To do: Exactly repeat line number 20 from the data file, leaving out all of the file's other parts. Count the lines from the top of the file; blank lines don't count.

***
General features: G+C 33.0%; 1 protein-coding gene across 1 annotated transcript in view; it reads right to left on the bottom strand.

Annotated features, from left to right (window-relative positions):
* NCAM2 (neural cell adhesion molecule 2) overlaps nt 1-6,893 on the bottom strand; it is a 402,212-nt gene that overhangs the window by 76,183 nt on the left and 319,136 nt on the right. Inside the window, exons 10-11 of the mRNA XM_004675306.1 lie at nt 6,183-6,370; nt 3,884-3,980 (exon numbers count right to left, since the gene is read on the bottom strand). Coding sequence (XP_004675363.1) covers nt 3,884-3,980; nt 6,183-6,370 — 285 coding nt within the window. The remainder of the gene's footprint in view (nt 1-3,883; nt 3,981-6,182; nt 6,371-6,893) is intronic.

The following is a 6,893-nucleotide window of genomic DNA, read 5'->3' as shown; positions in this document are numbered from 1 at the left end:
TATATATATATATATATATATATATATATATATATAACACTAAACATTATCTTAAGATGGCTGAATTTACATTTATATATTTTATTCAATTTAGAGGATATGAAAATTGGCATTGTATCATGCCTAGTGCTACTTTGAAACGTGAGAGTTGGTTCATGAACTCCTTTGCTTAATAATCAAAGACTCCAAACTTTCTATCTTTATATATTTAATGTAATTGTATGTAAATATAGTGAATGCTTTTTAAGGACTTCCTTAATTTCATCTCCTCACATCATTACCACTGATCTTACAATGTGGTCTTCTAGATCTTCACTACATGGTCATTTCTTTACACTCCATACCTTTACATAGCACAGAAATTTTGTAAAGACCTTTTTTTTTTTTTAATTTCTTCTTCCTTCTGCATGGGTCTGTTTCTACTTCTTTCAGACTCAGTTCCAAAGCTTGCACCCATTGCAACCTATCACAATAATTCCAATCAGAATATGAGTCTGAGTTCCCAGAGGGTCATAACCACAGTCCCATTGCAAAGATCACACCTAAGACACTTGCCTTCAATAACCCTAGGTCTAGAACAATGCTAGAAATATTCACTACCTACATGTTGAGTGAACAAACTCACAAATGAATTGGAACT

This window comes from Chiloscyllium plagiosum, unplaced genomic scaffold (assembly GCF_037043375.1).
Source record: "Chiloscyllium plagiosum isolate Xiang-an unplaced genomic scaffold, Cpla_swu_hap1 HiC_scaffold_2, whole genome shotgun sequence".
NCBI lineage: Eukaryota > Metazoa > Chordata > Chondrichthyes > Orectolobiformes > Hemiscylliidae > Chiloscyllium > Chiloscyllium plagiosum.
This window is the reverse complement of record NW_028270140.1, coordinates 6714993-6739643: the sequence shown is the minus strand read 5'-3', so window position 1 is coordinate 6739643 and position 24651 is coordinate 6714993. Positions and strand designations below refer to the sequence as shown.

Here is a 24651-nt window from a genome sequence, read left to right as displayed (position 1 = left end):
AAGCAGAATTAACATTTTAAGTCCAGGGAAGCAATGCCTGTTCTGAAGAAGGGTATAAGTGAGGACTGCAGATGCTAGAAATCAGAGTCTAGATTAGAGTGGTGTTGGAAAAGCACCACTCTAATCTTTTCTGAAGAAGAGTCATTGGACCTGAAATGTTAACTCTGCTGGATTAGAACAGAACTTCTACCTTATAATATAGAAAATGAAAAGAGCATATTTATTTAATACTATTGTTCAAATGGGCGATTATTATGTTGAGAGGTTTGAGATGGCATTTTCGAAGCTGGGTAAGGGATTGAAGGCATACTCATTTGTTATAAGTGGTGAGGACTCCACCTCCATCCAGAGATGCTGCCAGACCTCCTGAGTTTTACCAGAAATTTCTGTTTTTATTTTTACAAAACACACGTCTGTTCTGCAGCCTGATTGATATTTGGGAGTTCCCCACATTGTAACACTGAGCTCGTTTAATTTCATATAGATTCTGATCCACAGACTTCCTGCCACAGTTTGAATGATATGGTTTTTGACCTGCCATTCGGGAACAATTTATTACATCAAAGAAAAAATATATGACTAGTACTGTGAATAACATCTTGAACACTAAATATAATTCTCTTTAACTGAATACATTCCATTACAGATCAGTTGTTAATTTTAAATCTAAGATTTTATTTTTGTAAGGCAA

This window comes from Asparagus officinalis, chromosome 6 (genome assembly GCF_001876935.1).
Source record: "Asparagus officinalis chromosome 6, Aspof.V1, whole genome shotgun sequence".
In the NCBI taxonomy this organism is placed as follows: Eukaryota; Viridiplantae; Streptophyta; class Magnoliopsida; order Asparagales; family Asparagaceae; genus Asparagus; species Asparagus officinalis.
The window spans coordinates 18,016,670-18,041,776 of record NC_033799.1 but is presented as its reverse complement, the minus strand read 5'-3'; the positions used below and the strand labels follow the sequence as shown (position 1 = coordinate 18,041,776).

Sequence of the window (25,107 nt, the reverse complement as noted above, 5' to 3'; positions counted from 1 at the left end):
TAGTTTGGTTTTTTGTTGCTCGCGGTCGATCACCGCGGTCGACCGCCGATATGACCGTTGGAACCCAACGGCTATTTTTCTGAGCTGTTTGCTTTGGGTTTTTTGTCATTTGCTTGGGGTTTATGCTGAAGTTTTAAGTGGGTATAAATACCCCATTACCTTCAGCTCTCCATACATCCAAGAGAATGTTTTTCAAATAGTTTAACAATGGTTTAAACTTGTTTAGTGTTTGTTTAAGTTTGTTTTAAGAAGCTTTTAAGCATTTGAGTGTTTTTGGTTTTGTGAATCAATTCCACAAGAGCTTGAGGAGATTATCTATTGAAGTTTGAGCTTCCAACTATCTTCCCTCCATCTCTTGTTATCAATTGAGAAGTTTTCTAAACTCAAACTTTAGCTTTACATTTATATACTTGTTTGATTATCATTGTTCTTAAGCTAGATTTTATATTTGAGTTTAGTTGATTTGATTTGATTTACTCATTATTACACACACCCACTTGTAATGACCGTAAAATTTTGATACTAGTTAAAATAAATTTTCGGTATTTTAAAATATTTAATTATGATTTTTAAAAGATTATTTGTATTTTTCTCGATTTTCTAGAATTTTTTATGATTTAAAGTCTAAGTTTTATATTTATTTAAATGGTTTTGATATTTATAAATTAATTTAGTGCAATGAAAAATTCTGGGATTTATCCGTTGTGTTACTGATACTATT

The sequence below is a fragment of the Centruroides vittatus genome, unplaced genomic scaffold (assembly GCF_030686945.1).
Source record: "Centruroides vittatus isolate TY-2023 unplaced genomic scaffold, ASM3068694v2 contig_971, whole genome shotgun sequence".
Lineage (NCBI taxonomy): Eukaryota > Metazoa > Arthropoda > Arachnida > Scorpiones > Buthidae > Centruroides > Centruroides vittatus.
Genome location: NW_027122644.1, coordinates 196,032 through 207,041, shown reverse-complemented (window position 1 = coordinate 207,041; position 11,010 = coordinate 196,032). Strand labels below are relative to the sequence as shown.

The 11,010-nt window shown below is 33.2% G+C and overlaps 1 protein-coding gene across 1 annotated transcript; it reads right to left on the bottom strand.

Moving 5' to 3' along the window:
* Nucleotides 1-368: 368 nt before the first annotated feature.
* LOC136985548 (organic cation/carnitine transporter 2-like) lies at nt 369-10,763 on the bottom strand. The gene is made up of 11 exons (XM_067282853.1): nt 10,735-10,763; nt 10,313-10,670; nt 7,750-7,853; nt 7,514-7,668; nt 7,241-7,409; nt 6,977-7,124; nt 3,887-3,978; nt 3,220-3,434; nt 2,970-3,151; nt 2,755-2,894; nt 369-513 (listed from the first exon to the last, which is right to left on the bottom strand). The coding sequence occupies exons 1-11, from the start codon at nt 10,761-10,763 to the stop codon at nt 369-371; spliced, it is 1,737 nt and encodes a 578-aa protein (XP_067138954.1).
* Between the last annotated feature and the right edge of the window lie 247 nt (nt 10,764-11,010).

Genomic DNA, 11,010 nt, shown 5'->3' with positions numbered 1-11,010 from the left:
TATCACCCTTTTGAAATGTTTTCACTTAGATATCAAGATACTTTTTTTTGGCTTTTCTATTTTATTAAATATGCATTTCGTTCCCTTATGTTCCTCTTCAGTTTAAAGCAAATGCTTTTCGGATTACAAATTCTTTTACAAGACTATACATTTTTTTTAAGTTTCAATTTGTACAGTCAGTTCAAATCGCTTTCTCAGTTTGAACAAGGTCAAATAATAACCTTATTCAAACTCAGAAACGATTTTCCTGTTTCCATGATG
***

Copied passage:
Lineage (NCBI taxonomy): Eukaryota > Metazoa > Arthropoda > Arachnida > Scorpiones > Buthidae > Centruroides > Centruroides vittatus.